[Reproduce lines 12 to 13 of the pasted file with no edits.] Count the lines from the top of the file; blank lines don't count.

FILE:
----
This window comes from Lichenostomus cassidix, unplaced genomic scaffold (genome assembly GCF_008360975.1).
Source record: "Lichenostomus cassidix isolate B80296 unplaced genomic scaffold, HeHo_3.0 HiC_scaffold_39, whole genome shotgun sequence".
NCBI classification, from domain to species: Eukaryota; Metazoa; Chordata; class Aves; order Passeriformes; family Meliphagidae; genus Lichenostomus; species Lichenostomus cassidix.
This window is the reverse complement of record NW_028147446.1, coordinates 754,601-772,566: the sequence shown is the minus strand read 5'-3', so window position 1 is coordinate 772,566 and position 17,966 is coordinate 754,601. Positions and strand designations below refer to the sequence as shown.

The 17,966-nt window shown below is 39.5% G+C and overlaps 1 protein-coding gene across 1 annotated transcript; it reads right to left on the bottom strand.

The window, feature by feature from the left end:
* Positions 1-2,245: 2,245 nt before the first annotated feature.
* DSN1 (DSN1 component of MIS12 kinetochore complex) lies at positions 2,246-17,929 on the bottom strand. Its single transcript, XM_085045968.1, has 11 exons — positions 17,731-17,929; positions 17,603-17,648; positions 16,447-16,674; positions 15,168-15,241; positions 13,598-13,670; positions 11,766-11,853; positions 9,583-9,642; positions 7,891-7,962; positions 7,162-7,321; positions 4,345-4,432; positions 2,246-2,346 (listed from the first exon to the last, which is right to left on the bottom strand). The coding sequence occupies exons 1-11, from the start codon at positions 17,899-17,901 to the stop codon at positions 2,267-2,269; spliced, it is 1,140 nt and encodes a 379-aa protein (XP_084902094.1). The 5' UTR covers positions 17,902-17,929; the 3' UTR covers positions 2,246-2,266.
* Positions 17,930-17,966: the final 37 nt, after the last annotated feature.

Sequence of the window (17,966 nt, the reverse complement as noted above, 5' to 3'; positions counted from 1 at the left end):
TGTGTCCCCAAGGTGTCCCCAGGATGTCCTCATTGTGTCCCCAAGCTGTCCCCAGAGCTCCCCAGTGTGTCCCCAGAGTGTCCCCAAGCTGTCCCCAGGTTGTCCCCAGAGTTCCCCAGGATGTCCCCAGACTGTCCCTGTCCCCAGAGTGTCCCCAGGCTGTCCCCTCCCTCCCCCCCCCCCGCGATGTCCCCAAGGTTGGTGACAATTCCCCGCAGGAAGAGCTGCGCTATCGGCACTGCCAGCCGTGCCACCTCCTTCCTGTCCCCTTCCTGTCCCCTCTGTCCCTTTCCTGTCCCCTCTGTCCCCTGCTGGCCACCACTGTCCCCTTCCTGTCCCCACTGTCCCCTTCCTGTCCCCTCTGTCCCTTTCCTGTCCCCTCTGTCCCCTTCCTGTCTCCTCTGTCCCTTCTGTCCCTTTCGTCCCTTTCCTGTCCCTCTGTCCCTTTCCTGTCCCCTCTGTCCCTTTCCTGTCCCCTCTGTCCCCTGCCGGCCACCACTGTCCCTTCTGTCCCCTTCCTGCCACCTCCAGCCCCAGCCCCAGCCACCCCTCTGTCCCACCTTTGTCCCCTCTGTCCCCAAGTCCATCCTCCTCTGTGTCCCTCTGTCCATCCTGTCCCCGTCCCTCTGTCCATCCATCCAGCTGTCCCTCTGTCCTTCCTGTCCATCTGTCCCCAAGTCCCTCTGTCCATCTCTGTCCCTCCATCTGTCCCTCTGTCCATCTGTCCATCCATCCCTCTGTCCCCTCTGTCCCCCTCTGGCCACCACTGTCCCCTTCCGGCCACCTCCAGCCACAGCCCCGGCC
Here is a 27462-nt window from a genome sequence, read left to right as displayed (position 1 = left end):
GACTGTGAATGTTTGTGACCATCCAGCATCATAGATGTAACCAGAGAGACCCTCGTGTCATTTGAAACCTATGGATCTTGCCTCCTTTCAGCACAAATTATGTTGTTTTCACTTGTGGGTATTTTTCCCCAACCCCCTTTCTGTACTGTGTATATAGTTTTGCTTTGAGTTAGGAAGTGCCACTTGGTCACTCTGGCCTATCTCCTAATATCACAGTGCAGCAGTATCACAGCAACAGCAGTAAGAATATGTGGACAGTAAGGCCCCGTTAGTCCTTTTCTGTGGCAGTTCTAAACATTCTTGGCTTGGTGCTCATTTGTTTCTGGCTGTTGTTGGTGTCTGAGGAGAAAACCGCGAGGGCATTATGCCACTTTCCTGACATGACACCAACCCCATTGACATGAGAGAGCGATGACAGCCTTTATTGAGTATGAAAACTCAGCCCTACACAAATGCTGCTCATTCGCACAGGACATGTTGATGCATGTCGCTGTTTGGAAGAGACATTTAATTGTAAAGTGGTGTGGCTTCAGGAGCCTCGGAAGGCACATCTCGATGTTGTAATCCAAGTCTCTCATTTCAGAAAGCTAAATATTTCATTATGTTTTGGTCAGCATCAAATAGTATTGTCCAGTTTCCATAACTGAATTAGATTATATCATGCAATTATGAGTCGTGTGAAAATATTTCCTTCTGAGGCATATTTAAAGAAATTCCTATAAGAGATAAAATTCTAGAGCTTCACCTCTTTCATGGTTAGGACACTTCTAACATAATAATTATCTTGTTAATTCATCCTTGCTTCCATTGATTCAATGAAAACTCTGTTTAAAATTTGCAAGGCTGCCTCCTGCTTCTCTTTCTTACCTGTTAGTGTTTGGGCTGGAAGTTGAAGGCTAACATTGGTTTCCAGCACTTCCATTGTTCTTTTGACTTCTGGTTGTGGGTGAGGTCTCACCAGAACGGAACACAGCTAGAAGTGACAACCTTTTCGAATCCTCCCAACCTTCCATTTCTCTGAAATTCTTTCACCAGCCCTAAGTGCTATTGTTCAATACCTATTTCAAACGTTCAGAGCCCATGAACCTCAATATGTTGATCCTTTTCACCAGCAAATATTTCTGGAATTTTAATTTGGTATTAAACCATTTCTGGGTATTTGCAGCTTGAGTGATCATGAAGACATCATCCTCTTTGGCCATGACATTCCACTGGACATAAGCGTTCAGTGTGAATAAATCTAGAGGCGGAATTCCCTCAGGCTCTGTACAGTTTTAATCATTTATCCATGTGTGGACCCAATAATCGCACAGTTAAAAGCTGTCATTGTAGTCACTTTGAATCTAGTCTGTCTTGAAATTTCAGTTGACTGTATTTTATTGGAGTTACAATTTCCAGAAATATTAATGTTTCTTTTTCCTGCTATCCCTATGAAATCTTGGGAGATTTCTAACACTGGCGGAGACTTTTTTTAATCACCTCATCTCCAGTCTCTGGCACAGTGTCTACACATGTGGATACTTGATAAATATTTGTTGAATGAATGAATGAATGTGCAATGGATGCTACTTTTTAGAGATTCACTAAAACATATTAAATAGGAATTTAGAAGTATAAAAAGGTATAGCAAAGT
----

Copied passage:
Here is a 27462-nt window from a genome sequence, read left to right as displayed (position 1 = left end):
GACTGTGAATGTTTGTGACCATCCAGCATCATAGATGTAACCAGAGAGACCCTCGTGTCATTTGAAACCTATGGATCTTGCCTCCTTTCAGCACAAATTATGTTGTTTTCACTTGTGGGTATTTTTCCCCAACCCCCTTTCTGTACTGTGTATATAGTTTTGCTTTGAGTTAGGAAGTGCCACTTGGTCACTCTGGCCTATCTCCTAATATCACAGTGCAGCAGTATCACAGCAACAGCAGTAAGAATATGTGGACAGTAAGGCCCCGTTAGTCCTTTTCTGTGGCAGTTCTAAACATTCTTGGCTTGGTGCTCATTTGTTTCTGGCTGTTGTTGGTGTCTGAGGAGAAAACCGCGAGGGCATTATGCCACTTTCCTGACATGACACCAACCCCATTGACATGAGAGAGCGATGACAGCCTTTATTGAGTATGAAAACTCAGCCCTACACAAATGCTGCTCATTCGCACAGGACATGTTGATGCATGTCGCTGTTTGGAAGAGACATTTAATTGTAAAGTGGTGTGGCTTCAGGAGCCTCGGAAGGCACATCTCGATGTTGTAATCCAAGTCTCTCATTTCAGAAAGCTAAATATTTCATTATGTTTTGGTCAGCATCAAATAGTATTGTCCAGTTTCCATAACTGAATTAGATTATATCATGCAATTATGAGTCGTGTGAAAATATTTCCTTCTGAGGCATATTTAAAGAAATTCCTATAAGAGATAAAATTCTAGAGCTTCACCTCTTTCATGGTTAGGACACTTCTAACATAATAATTATCTTGTTAATTCATCCTTGCTTCCATTGATTCAATGAAAACTCTGTTTAAAATTTGCAAGGCTGCCTCCTGCTTCTCTTTCTTACCTGTTAGTGTTTGGGCTGGAAGTTGAAGGCTAACATTGGTTTCCAGCACTTCCATTGTTCTTTTGACTTCTGGTTGTGGGTGAGGTCTCACCAGAACGGAACACAGCTAGAAGTGACAACCTTTTCGAATCCTCCCAACCTTCCATTTCTCTGAAATTCTTTCACCAGCCCTAAGTGCTATTGTTCAATACCTATTTCAAACGTTCAGAGCCCATGAACCTCAATATGTTGATCCTTTTCACCAGCAAATATTTCTGGAATTTTAATTTGGTATTAAACCATTTCTGGGTATTTGCAGCTTGAGTGATCATGAAGACATCATCCTCTTTGGCCATGACATTCCACTGGACATAAGCGTTCAGTGTGAATAAATCTAGAGGCGGAATTCCCTCAGGCTCTGTACAGTTTTAATCATTTATCCATGTGTGGACCCAATAATCGCACAGTTAAAAGCTGTCATTGTAGTCACTTTGAATCTAGTCTGTCTTGAAATTTCAGTTGACTGTATTTTATTGGAGTTACAATTTCCAGAAATATTAATGTTTCTTTTTCCTGCTATCCCTATGAAATCTTGGGAGATTTCTAACACTGGCGGAGACTTTTTTTAATCACCTCATCTCCAGTCTCTGGCACAGTGTCTACACATGTGGATACTTGATAAATATTTGTTGAATGAATGAATGAATGTGCAATGGATGCTACTTTTTAGAGATTCACTAAAACATATTAAATAGGAATTTAGAAGTATAAAAAGGTATAGCAAAGT